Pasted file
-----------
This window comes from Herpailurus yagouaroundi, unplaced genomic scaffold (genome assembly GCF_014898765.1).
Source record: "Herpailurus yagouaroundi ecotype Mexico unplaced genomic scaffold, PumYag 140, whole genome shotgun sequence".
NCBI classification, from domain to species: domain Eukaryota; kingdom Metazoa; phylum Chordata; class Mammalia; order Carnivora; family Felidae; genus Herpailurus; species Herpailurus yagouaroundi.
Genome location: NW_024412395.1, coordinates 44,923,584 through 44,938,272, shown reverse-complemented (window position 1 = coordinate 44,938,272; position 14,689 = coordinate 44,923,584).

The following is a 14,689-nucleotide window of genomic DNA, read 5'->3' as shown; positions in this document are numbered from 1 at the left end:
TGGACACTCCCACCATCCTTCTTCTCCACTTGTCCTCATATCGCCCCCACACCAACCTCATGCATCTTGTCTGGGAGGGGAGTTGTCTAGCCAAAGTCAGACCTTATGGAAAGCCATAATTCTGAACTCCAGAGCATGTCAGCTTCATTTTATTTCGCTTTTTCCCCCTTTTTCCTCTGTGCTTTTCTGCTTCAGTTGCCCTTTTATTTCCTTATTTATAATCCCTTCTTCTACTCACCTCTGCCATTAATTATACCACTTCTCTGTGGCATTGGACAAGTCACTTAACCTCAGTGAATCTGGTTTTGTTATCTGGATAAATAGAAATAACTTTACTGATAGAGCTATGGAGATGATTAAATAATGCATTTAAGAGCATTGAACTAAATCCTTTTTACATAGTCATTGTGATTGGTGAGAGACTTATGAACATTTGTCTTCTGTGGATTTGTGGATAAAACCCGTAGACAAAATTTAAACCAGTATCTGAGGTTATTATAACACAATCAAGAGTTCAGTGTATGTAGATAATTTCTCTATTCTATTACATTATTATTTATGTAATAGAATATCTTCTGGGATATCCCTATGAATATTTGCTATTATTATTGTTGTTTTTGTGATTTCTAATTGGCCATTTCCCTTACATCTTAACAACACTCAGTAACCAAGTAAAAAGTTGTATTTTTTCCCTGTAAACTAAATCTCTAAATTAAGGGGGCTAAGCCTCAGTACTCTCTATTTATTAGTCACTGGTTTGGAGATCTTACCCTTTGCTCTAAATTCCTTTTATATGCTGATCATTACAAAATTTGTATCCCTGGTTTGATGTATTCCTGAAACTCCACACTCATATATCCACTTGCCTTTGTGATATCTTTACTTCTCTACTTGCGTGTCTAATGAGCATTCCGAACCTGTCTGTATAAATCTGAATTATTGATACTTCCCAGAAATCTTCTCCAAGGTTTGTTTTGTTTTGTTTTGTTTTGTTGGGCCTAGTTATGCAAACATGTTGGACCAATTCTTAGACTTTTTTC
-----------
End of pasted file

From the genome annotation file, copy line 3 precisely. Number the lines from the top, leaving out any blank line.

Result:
NCBI classification, from domain to species: domain Eukaryota; kingdom Metazoa; phylum Chordata; class Mammalia; order Carnivora; family Felidae; genus Herpailurus; species Herpailurus yagouaroundi.